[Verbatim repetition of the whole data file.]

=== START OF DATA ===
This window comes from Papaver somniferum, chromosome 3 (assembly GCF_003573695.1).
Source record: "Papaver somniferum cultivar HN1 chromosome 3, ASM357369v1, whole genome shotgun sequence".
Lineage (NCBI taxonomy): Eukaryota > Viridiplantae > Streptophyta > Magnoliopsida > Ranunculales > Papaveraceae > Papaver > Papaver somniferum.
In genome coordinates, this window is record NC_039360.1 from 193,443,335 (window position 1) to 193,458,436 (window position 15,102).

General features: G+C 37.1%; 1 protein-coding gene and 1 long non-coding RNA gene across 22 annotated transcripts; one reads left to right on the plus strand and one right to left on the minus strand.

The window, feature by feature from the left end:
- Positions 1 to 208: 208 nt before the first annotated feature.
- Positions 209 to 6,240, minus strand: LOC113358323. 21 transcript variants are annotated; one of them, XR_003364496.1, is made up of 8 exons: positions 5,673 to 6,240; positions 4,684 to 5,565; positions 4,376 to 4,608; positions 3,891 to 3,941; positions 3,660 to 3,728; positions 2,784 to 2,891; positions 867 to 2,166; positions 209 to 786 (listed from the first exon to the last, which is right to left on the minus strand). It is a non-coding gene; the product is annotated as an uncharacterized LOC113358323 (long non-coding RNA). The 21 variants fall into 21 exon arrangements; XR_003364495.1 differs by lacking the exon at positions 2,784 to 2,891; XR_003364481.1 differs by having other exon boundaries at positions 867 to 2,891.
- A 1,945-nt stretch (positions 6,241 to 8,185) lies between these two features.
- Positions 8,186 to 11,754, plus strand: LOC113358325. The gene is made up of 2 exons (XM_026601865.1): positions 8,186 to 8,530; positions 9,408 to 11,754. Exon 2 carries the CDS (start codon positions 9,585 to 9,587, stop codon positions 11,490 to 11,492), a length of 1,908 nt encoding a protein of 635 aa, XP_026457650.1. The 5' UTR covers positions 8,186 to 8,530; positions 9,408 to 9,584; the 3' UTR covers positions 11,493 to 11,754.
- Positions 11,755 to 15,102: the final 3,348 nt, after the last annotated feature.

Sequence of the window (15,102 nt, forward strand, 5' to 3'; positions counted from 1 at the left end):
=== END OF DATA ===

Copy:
This window comes from Papaver somniferum, chromosome 3 (assembly GCF_003573695.1).
Source record: "Papaver somniferum cultivar HN1 chromosome 3, ASM357369v1, whole genome shotgun sequence".
Lineage (NCBI taxonomy): Eukaryota > Viridiplantae > Streptophyta > Magnoliopsida > Ranunculales > Papaveraceae > Papaver > Papaver somniferum.
In genome coordinates, this window is record NC_039360.1 from 193,443,335 (window position 1) to 193,458,436 (window position 15,102).

General features: G+C 37.1%; 1 protein-coding gene and 1 long non-coding RNA gene across 22 annotated transcripts; one reads left to right on the plus strand and one right to left on the minus strand.

The window, feature by feature from the left end:
- Positions 1 to 208: 208 nt before the first annotated feature.
- Positions 209 to 6,240, minus strand: LOC113358323. 21 transcript variants are annotated; one of them, XR_003364496.1, is made up of 8 exons: positions 5,673 to 6,240; positions 4,684 to 5,565; positions 4,376 to 4,608; positions 3,891 to 3,941; positions 3,660 to 3,728; positions 2,784 to 2,891; positions 867 to 2,166; positions 209 to 786 (listed from the first exon to the last, which is right to left on the minus strand). It is a non-coding gene; the product is annotated as an uncharacterized LOC113358323 (long non-coding RNA). The 21 variants fall into 21 exon arrangements; XR_003364495.1 differs by lacking the exon at positions 2,784 to 2,891; XR_003364481.1 differs by having other exon boundaries at positions 867 to 2,891.
- A 1,945-nt stretch (positions 6,241 to 8,185) lies between these two features.
- Positions 8,186 to 11,754, plus strand: LOC113358325. The gene is made up of 2 exons (XM_026601865.1): positions 8,186 to 8,530; positions 9,408 to 11,754. Exon 2 carries the CDS (start codon positions 9,585 to 9,587, stop codon positions 11,490 to 11,492), a length of 1,908 nt encoding a protein of 635 aa, XP_026457650.1. The 5' UTR covers positions 8,186 to 8,530; positions 9,408 to 9,584; the 3' UTR covers positions 11,493 to 11,754.
- Positions 11,755 to 15,102: the final 3,348 nt, after the last annotated feature.

Sequence of the window (15,102 nt, forward strand, 5' to 3'; positions counted from 1 at the left end):